Description: Artie Shaw's Interlude in B-flat is unknown to many in the classical clarinet world and remains unperformed by clarinetists, despite its historical importance as one of the earliest Third Stream compositions, the earliest composition of its type in the clarinet repertoire. This prompts the question, why? This document explores four possible reasons for the marginalization of Interlude in B-flat. First, Shaw's historical narrative typically places him within the jazz world and not the classical world. Classical clarinetists may assume a Shaw composition will require a jazz background and experience beyond their abilities, namely improvisation. Second, the instrumentation, string quartet plus jazz combo, is atypical, making it difficult to program. Third, jazz and classical educational worlds do not necessarily overlap or interact, and neither has taken ownership of this Third Stream composition. Lastly, manuscripts, recordings, and other materials for Interlude in B-flat are limited and not readily available. Because Artie Shaw is not only a significant American clarinetist but also an important composer within the Third Stream narrative, Interlude in B-flat should be known and performed. This project aimed to promote the understanding and accessibility of this important and unknown composition to the classical clarinet world by providing an accessible arrangement ...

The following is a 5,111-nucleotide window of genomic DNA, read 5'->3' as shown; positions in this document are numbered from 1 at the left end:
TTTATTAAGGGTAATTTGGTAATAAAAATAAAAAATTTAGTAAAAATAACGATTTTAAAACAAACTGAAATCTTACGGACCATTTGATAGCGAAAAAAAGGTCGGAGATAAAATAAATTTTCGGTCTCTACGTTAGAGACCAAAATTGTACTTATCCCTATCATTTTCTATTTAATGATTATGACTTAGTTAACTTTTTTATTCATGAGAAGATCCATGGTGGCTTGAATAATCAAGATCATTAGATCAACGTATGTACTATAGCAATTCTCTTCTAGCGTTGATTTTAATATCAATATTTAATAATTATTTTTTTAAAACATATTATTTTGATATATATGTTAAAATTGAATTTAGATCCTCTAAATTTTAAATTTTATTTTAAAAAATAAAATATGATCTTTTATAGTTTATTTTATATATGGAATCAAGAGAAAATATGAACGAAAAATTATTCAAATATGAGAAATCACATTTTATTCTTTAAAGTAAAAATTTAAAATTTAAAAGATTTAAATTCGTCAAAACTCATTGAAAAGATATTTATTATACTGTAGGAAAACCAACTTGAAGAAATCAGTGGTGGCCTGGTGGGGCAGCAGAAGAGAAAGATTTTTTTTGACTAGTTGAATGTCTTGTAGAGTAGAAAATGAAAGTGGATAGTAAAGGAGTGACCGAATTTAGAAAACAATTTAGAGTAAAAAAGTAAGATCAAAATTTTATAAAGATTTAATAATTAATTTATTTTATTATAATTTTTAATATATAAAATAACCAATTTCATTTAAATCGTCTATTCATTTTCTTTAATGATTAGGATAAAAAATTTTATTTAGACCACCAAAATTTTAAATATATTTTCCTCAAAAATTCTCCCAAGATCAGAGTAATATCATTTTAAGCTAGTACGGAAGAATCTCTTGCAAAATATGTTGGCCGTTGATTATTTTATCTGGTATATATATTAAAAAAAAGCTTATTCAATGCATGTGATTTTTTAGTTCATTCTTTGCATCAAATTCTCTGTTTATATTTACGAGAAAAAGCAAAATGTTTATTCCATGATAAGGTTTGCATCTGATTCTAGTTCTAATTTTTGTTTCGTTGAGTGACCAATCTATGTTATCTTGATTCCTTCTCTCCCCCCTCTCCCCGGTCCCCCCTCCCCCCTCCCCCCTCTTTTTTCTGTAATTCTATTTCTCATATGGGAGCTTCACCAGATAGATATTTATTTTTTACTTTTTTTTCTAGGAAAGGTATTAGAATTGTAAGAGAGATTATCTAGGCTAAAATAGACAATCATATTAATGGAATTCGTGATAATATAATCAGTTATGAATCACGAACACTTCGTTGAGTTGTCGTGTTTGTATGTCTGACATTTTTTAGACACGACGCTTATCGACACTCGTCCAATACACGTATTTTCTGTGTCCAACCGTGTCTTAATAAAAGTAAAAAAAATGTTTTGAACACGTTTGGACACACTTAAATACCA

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Korean Cultural and Musical Influences in Younghi Pagh-Paan's Man-Nam I

Korean Cultural and Musical Influences in Younghi Pagh-Paan's Man-Nam I

Date: August 2016
Creator: Jung, Hyejin